General manager Robert Purdon showcases his store’s centerpiece, a not-for-sale $250,000 Fazioli grand piano. (Jim Barnes for The Washington Post)

Transporting more than 100 pianos across town last spring, from Battlefield Shopping Center to Market Street in downtown Leesburg, was no easy task. In fact, Robert Purdon, general manager of the Piano Company, described the move as “a logistical nightmare.”

But after 16 years at the store’s previous site, Purdon is happy with the shift to the current location, near the Loudoun County Government Center.

“It was like coming home,” Purdon said. “Everything fits so perfectly with what we do. If we set out with a builder to structure a building to fit our needs perfectly, it couldn’t be much more perfect than this.”

The Piano Company's showroom in Leesburg houses instruments ranging from affordable uprights to grands costing tens of thousands of dollars. (Jim Barnes for The Washington Post)

Most of the Piano Company’s customers are local families, Purdon said. However, the store’s selection of instruments also attracts a clientele that includes concert pianists, music professors, Hollywood actors, and Washington Redskins players and coaches, he said.

The store mostly sells high-end acoustic pianos, new and used, ranging in size from grands and baby grands to smaller uprights, consoles and spinets. It also carries some electronic pianos and hybrid instruments that blend acoustic elements with digital technology.

“Hybrids are getting a lot of attention,” he said. “That may be where the industry is going.”

Although Purdon is partial to acoustic pianos, he acknowledged that the quality of electronic pianos is continually improving, making them an attractive option for individuals, churches or schools with limited budgets.

“We’re realists,” he said.

Prices range from about $1,000 for some electronic pianos “on up, with no limit to the up,” Purdon said.

The Piano Company’s salespeople do not work on commission, he said, because he thinks there is a conflict of interest when salespeople — whose job is to provide expert advice to their customers — benefit more from selling certain makes or models.

Instead, the business is structured like CarMax, he said. The sales prices of the pianos are clearly labeled, and it is the store’s policy not to negotiate the cost.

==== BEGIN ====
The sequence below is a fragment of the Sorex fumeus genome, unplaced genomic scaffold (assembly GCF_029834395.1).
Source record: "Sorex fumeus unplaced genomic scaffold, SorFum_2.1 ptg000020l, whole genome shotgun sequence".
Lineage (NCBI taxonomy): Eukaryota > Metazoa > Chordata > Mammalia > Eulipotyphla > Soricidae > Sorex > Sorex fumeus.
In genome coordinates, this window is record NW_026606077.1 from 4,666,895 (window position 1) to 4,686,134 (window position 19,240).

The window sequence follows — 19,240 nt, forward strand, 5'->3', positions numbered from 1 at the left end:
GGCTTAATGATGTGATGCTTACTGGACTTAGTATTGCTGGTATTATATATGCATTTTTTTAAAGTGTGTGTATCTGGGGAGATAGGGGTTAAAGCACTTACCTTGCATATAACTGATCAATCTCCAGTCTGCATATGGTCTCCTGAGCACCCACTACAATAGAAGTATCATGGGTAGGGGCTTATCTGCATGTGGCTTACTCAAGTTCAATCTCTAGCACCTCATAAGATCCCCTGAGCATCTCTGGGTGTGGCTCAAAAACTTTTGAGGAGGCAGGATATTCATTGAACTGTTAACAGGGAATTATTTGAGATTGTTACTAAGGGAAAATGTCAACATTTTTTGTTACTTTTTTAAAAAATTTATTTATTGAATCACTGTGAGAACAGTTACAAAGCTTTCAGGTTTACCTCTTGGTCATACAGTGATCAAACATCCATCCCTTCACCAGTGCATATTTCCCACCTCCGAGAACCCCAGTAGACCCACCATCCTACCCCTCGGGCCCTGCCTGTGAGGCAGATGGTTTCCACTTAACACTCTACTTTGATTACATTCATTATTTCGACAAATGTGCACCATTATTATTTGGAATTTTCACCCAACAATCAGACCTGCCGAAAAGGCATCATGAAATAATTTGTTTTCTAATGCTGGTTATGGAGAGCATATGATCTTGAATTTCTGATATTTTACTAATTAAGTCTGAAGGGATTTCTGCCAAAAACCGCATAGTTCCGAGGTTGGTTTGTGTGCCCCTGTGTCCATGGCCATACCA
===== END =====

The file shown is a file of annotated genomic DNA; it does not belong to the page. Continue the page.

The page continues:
Purdon, 73, can speak with expertise about why one piano might be worth $10,000 while another is worth several times more. During a tour of the showroom, he gestured to instruments made by Steinway, Kawai and lesser-known companies such as Bohemia and Steingraeber, describing each.

The Piano Company’s showroom displays what Purdon says are two of the finest pianos in the world — the Italian Fazioli, which he compared to a Ferrari, and the Japanese Shigeru Kawai, the top of the line for the Kawai brand. What sets them apart are craftsmanship and attention to detail, he said.

The three most important components of a piano are its wood, strings and hammers, he said. The finest piano manufacturers give great care to each detail and spend hundreds of hours hand-crafting each instrument.

“There are less than 200 man-hours in an American Steinway,” Purdon said, contrasting that with the upward of 750 artist-level hours that go into making a Shigeru Kawai, or the more than a thousand for a Fazioli.

“When you put a thousand man-hours into an instrument, you can get it to be pretty good,” he said.

The store’s centerpiece is a 10-foot, two-inch concert grand made by Fazioli that Purdon calls the “Hope Diamond” of pianos. Valued at a quarter of a million dollars, the piano is privately owned and not for sale. However, the owner allows it to be displayed at the store, and it is occasionally transported for concerts at the Kennedy Center or White House.

Purdon carefully removed a cloth cover protecting the piano and lifted the lid, revealing the autographs of some of the artists who had played it in concert: Quincy Jones, Herbie Hancock, Randy Weston and others.

Although the Piano Company attracts its share of music professionals and celebrities, Purdon said many of his customers are parents who learned to play piano as children and now want to pass that discipline on to their children.

“What we do is all about families,” he said. “It’s strengthening from within, and I think that music can do this. It creates some wonderful memories, especially around holiday time.”